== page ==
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How Do You Make a Lawyer Cry?

How do you make a lawyer cry? That's the teaser the blog Grits for Breakfast uses to introduce a San Angelo Standard-Times report that begins, "Attorneys and mothers alike wept on the Tom Green County Courthouse lawn, rejoicing in the reversal by an Austin appeals court of a San Angelo judge's decision to remove hundreds of children from a polygamist Mormon splinter sect." As Carolyn Elefant noted here yesterday, I was critical in an earlier post of legal bloggers' silence over Texas's wholesale removal of more than 400 FLDS children. With yesterday's appeals court ruling that the state had no right to seize the children, the blogosphere is at last breaking its silence.

Peter Tillers, for one, calls the case a "civil liberties disaster." Steven Ballard says the court "did the right thing in denouncing the outrageous government raid." Eugene Volokh describes the opinion as "a sharp and detailed rebuke of the Texas Department of Family and Protective Services," and considers the possibility of lawsuits against the department. Dahlia Lithwick finds parallels to Guantanamo, "as a noble effort suddenly got mired down in tricky factual disputes, cultural and religious clashes, and the practical necessity of warehousing hundreds of human beings for an indefinite period of time."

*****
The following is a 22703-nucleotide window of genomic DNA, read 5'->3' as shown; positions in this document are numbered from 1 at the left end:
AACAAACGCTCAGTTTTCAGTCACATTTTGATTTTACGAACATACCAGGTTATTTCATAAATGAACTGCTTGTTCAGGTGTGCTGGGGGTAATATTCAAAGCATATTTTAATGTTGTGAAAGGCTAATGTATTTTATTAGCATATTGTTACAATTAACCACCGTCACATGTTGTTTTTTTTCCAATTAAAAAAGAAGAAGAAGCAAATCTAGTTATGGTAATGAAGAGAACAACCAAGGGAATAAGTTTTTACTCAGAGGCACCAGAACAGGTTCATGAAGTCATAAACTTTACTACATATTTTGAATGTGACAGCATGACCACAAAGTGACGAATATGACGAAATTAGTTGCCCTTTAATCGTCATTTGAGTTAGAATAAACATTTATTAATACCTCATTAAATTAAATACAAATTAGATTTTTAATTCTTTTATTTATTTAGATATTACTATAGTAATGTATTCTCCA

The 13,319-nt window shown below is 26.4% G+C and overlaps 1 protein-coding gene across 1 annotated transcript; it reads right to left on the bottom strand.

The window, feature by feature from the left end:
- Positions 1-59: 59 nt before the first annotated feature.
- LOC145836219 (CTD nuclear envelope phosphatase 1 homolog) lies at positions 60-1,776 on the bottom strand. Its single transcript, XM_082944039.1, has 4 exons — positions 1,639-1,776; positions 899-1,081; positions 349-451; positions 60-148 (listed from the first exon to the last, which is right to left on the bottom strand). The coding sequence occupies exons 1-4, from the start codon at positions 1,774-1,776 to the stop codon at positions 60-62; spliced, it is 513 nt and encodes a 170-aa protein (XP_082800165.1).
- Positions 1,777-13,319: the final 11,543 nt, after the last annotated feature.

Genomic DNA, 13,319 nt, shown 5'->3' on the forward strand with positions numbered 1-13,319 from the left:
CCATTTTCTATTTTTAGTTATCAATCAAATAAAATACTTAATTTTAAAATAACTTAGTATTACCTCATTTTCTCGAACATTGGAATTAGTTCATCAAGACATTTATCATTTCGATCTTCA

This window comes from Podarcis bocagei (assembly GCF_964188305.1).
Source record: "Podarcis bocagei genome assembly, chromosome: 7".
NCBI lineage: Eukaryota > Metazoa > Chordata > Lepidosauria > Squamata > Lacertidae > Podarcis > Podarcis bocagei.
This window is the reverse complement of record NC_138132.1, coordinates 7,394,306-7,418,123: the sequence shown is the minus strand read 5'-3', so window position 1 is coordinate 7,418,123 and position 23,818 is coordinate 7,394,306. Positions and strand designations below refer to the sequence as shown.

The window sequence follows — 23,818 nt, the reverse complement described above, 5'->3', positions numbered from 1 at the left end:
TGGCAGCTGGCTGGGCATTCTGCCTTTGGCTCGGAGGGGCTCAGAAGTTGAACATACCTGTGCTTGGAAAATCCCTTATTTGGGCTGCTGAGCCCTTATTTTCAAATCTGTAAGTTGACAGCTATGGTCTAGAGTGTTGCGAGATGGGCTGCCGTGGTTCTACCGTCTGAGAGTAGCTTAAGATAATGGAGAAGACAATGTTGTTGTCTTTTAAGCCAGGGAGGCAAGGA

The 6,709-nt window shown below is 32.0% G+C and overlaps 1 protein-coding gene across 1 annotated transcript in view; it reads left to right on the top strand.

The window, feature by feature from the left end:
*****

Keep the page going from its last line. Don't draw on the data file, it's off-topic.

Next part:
In my earlier post about the silence of the blogs, some of those who commented proved prescient. One wrote that the raid "has both the Left and the Right holding their breaths with uncertainty." Another said that the issues "are so complex and distasteful" that many blawgers are "adopting a wait and see attitude." Still another said, "the 'ick' factor overwhelmed the facts." With yesterday's opinion, it is now safe for bloggers to break their silence.

Posted by Robert J. Ambrogi on May 23, 2008 at 10:54 AM | Permalink | Comments (2)


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